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why do lasers seem to burn "better" than sunlight?

ixfd64

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From what I've read, the intensity of sunlight that reaches the Earth's surface is about 1 kW/m², or 100 mW/cm². For instance, a 500 mW laser would supposedly have the same burning power as a ~2.5 cm convex lens.

But one thing I've noticed is that laser light seems to burn better than focused sunlight at the same power. Case in point, I have a 6 cm magnifying glass (which would focus π * (6 / 2)² ≈ 28.3 cm² = 2.83 W of sunlight) that could barely ignite newspaper except maybe on a very sunny day. In comparison, even 500 mW lasers seem to easily light things on fire.

I know sunlight and laser light are very different, but what makes lasers so "good" at burning things? For example, does coherent light transfer energy more efficiently than sunlight? The only thing I could think of is the difference in irradiance; for example, my 6 cm lens can hardly get the dot to below 4 mm while a laser beam could be easily focused down to below 1 mm. Am I missing any others?
 
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I think there no way a laserlight "burns" better.

Its all about powerdensity and for the magnifying glass you are right that you cant focus it too a dot as small as your laser which is the most important value for burning because at the same power 1mm vs 4mm dot the 4mm has only 1/16 of powerdensity
Also your standard magnifying glass isnt broadband AR coated so you lose maybe 30-50% of the sunlight by reflection and sunlight isnt monochromatic it has a wide spectrum like your laser and may will be not as well absorbed as a 445 if you burn white paper
 

DrSid

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What he said ^^

Could be nice experiment with LPM. That should measure the losses on optics.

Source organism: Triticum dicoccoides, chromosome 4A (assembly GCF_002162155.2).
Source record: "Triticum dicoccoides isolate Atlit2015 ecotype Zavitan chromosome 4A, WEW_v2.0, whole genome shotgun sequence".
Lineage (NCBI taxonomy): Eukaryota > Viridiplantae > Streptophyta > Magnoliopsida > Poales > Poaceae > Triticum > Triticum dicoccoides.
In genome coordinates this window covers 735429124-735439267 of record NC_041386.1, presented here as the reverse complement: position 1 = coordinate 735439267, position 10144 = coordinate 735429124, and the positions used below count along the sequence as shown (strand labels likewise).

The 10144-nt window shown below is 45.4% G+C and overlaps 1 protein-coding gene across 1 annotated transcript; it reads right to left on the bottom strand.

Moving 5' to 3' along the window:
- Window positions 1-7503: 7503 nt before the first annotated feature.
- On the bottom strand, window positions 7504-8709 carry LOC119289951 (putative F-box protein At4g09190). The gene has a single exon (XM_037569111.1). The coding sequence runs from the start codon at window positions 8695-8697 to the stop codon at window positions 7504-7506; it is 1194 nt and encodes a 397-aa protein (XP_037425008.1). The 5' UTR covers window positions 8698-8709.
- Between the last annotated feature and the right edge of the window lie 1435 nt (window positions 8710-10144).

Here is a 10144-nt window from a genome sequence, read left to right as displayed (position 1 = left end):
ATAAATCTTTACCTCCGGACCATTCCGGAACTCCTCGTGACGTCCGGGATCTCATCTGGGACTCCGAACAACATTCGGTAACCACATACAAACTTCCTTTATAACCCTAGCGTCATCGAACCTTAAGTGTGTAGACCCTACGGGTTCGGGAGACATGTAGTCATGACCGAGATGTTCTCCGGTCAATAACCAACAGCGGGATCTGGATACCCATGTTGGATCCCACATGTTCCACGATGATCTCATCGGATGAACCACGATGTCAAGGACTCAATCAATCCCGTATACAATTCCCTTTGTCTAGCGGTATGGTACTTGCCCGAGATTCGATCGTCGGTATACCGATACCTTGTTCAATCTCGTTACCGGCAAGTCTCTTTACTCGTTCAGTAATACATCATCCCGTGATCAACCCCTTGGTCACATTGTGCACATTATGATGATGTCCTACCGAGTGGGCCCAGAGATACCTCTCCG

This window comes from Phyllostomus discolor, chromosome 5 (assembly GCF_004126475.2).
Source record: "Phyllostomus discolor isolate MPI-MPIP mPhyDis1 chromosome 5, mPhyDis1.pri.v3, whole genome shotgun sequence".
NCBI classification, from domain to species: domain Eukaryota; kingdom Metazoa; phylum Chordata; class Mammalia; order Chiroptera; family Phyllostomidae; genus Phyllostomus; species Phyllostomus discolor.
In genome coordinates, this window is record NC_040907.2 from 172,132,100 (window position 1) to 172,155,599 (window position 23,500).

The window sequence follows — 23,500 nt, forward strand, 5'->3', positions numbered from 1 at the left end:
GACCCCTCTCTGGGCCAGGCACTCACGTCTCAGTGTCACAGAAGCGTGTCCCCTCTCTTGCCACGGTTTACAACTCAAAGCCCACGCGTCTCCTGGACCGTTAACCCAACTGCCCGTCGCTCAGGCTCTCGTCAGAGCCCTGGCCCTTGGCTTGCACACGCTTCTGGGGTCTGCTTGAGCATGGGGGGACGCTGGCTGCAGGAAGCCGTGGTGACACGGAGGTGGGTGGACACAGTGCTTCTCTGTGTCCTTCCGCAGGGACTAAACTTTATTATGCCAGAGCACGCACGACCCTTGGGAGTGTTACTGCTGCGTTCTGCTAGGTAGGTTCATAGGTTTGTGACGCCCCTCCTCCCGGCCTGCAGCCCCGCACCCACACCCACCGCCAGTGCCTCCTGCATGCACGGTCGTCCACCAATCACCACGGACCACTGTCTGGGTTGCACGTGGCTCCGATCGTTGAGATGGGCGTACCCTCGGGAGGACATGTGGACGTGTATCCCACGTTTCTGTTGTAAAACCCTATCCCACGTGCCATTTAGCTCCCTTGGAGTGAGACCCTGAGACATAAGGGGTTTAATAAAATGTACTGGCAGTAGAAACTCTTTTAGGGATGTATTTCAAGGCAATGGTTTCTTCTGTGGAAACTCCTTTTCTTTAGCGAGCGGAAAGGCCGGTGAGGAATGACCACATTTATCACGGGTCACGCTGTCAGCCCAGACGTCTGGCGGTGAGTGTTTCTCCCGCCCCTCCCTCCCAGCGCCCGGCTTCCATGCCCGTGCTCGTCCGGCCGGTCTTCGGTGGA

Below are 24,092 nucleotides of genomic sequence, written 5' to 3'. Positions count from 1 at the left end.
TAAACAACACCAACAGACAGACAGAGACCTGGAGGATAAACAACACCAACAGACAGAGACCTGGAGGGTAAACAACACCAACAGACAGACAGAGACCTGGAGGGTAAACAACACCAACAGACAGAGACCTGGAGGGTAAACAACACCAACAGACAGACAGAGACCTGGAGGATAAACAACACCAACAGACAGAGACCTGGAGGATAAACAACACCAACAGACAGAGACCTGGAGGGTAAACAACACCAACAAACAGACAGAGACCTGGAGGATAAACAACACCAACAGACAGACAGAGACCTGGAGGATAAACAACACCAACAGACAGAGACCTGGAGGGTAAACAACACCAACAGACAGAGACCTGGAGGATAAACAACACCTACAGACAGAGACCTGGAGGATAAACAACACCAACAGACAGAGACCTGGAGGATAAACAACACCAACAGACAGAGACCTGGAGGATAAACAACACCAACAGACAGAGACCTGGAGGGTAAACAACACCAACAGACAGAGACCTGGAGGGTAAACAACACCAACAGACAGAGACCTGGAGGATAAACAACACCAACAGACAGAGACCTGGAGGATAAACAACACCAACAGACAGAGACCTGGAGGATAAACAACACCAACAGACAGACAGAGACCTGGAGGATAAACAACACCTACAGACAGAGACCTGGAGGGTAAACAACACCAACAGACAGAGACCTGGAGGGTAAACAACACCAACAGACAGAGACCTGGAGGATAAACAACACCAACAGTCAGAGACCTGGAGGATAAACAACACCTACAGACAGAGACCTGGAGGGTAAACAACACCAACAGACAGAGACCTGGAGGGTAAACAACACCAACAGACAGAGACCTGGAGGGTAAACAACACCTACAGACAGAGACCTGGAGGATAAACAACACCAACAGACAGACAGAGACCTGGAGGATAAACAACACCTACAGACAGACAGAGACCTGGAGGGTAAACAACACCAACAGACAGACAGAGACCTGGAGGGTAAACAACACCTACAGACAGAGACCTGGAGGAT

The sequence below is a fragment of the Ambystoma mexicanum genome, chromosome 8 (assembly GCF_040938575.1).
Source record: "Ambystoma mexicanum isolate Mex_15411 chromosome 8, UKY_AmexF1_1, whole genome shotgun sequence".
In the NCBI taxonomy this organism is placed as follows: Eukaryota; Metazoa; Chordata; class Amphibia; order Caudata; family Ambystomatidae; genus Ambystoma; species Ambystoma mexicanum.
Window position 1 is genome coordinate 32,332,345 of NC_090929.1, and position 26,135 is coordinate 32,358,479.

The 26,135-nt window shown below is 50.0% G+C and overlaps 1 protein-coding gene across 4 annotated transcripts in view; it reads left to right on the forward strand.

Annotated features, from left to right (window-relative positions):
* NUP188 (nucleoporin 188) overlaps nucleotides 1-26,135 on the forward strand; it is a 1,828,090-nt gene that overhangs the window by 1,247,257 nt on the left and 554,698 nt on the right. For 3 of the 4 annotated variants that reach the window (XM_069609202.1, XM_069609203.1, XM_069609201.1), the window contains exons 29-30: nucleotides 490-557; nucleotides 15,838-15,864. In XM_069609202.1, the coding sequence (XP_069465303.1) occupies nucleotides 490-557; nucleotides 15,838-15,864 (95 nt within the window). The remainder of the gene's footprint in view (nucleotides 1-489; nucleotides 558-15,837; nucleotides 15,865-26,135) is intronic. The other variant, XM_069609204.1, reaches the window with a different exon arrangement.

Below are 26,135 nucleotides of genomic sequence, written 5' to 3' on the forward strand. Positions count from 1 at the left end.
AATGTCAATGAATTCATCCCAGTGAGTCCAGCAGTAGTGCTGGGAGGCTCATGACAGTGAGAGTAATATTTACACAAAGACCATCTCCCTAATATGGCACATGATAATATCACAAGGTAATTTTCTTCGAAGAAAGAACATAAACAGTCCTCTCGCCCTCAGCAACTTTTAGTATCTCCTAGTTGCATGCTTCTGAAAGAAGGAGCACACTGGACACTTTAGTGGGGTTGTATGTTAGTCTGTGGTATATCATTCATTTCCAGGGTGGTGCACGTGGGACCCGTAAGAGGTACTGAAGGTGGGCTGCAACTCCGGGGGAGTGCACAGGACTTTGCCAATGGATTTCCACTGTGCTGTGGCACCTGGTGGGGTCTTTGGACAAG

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Eudaimonium

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But one thing I've noticed is that laser light seems to burn better than focused sunlight at the same power. Case in point, I have a 6 cm magnifying glass (which would focus π * (6 / 2)² ≈ 28.3 cm² = 2.83 W of sunlight) that could barely ignite newspaper except maybe on a very sunny day. In comparison, even 500 mW lasers seem to easily light things on fire.
Uhh man, not sure what alien technology lasers are you using :D but from experience, only the transition from 1.5W to 2W in 445nm power can be described as "Now it's easy-ish to set piece of paper or cardboard on fire".

500mW will not set anything on actual fire, except a match, by the business end. It'll leave marks on pretty much everything though.

Anyway like it's already said, it's all about power density. Total output power isn't actually nearly as important as we make it out to be.
 

hwang21

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Exactly, if you take a 5W laser and put a diffuser in front of the aperture, you won't be able to burn anything unless you stuff the thing down the aperture
 

Cyparagon

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1) 1kw/m^2 is very optimistic. You might get <300W depending on your latitude, season, time of day, atmospheric conditions etc.

2) A lot of that energy will be in IR and some in UV. Since most common optics only pass visible and some NIR, the power loss through the lens can be quite high.

3) The sun is not a point source, so it cannot be focused to a terribly sharp point. This means the power density can be quite a bit lower than a high-power pointer.
 




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